By Team Reboot
Any great — and nutritionally sound — salad will include greens, veggies, protein and healthy fats. But there’s plenty of room to play around in that structure.
So if your mix of iceberg lettuce and crunchy carrots is feeling a bit tired, take a look at these simple strategies that can add new life to your salad routine!
While it may be a bit of a cliche, there’s truth to it: We eat with our eyes first. So a salad that’s made up of a variety of shades of green can feel a little bit dull. Add bright pops of color — you can add diced yellow and orange peppers, red radishes, or yellow squash.
Along with being aesthetically pleasing, there are lots of nutritional benefits to eating the rainbow
Do you pop in the same five veggies every day? Try going beyond this base, and incorporating fruit. Cubed apples can provide a satisfying crunch, while citrus gives a jolt of acid. Pomegranate seeds are a beautiful and tasty addition, too.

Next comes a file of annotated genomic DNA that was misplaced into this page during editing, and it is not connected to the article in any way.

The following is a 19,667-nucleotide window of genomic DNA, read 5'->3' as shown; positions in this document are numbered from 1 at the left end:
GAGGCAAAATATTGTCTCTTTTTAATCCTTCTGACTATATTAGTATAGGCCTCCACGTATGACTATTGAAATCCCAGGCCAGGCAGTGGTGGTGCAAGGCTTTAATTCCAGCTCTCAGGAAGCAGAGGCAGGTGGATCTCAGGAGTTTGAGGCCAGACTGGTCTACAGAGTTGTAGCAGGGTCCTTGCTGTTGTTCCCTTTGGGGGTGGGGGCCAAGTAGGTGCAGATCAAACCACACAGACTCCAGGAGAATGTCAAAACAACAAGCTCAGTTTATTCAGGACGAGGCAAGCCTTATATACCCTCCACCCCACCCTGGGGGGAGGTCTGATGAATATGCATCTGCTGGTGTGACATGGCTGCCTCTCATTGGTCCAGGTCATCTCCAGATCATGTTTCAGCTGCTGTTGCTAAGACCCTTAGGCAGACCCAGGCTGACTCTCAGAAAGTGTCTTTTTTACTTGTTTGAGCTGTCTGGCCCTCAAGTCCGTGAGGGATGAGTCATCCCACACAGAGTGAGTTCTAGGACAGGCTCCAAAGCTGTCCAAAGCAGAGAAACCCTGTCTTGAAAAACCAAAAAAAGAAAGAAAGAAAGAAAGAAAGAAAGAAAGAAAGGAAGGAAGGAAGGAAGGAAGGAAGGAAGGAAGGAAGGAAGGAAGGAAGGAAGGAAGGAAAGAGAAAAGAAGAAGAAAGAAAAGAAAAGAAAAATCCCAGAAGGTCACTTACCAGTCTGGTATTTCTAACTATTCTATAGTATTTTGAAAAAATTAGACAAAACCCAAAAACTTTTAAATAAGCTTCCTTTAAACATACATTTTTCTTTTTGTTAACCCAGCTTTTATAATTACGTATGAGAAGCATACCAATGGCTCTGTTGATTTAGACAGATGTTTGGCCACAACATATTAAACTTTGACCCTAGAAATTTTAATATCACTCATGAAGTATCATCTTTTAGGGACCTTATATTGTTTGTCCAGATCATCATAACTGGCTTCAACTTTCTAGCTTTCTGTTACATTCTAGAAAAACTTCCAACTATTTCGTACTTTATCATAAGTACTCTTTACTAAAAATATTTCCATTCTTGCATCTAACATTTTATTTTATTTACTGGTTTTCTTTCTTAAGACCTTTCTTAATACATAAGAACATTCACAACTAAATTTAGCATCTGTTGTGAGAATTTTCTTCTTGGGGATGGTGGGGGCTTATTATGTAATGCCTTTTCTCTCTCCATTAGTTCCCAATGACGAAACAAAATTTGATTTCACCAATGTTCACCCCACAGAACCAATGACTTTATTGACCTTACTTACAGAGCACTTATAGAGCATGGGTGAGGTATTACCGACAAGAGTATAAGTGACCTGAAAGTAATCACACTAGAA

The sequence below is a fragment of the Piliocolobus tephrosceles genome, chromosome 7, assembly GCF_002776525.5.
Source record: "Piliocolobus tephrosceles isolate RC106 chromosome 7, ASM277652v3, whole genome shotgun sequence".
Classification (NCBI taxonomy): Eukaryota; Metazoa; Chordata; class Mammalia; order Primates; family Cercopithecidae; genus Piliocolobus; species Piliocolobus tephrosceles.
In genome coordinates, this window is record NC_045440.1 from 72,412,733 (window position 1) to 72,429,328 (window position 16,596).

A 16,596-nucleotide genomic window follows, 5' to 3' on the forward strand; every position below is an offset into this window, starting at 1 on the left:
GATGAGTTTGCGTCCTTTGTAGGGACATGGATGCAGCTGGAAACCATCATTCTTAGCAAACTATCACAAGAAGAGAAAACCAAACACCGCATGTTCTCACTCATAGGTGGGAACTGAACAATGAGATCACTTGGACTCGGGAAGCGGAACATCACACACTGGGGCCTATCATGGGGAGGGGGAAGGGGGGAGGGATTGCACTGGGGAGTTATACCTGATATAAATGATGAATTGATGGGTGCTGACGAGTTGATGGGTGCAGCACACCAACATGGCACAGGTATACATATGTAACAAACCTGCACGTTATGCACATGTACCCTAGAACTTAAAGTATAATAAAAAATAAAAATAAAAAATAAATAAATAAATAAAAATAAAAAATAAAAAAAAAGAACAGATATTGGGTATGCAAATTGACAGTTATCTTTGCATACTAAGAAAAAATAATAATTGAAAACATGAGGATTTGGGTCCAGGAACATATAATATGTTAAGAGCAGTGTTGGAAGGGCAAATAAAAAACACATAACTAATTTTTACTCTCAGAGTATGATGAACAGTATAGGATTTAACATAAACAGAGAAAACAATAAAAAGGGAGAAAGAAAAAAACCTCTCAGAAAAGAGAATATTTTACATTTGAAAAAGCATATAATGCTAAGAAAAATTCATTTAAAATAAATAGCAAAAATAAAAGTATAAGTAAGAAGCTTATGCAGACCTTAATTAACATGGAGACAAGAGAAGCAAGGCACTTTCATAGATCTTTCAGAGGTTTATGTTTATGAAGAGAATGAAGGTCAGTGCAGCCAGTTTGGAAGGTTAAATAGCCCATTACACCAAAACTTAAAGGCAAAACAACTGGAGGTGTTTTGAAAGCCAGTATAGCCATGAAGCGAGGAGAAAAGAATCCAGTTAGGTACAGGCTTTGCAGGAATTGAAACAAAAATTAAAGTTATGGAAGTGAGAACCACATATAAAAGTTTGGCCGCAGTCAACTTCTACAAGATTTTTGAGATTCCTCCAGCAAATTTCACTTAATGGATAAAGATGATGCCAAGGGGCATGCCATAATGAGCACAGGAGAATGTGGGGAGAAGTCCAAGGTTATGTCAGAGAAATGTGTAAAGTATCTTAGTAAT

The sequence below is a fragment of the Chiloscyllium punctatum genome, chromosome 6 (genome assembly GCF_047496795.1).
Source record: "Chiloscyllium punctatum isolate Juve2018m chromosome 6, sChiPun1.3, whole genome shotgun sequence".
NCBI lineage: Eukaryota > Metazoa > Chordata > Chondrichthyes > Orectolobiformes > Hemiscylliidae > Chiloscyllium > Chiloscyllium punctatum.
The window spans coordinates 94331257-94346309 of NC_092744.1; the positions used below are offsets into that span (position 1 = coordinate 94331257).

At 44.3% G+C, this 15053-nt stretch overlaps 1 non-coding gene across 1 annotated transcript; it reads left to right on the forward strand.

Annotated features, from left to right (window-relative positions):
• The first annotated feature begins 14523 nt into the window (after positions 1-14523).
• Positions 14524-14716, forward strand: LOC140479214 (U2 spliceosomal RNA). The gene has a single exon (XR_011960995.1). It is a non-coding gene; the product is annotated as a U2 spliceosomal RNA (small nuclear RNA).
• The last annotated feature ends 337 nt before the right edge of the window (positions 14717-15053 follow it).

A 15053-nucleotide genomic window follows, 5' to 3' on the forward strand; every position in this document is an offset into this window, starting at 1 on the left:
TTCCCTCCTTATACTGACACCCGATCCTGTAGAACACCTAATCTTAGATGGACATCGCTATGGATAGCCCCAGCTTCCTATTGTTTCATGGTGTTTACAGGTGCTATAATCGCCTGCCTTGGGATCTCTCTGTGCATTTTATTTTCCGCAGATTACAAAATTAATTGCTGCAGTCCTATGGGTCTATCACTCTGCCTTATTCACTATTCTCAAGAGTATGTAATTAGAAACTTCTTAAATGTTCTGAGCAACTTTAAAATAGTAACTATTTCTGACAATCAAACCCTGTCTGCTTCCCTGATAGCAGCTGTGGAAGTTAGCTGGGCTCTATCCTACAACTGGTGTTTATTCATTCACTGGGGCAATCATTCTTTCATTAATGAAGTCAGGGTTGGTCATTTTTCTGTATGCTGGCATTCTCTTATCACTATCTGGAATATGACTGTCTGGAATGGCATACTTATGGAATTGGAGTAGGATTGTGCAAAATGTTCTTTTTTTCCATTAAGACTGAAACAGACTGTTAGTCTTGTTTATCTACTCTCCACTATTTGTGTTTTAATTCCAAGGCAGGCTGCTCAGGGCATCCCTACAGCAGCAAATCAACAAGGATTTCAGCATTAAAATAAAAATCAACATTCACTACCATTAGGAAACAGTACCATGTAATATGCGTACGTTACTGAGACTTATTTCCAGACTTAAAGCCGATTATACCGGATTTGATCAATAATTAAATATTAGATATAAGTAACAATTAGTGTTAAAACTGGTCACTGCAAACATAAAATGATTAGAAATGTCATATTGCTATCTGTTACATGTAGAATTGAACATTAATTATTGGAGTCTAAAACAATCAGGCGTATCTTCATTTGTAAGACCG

Throughout the calendar year, the produce in season will shift. Your salad should shift with it, featuring root vegetables and citrus in winter months and green beans and corn in warmer months. Eating seasonally is good for your health — and your wallet.
Plus, try new vegetables and other add-ins throughout the year so your salad remains exciting and fresh.
Raw veggies are great, but don’t forget that a roasted, steamed or sauteed vegetable can change up the taste and texture of your salad.
Don’t go for lettuce every day. Try all sorts of greens in your salad, such as kale, arugula, microgreens, spinach and more. Here are seven greens to eat, juice and blend.
Tip: you can also include fresh herbs in the mix!
Try quinoa, wild rice and other whole grains. Not only are they filling, but they provide essential nutrients and a source of fiber, which helps keep your digestive system humming along.
If you want your salad to be satiating and serve as a meal, you’ll need to include healthy fats (think: avocado and nuts) as well as sources of protein, such as tofu, cheese, eggs, vegan meats, legumes and other plant proteins.
While you can always wing it when it comes to your salad prep, a recipe can also be a good source of inspiration. Here are some of our favorites: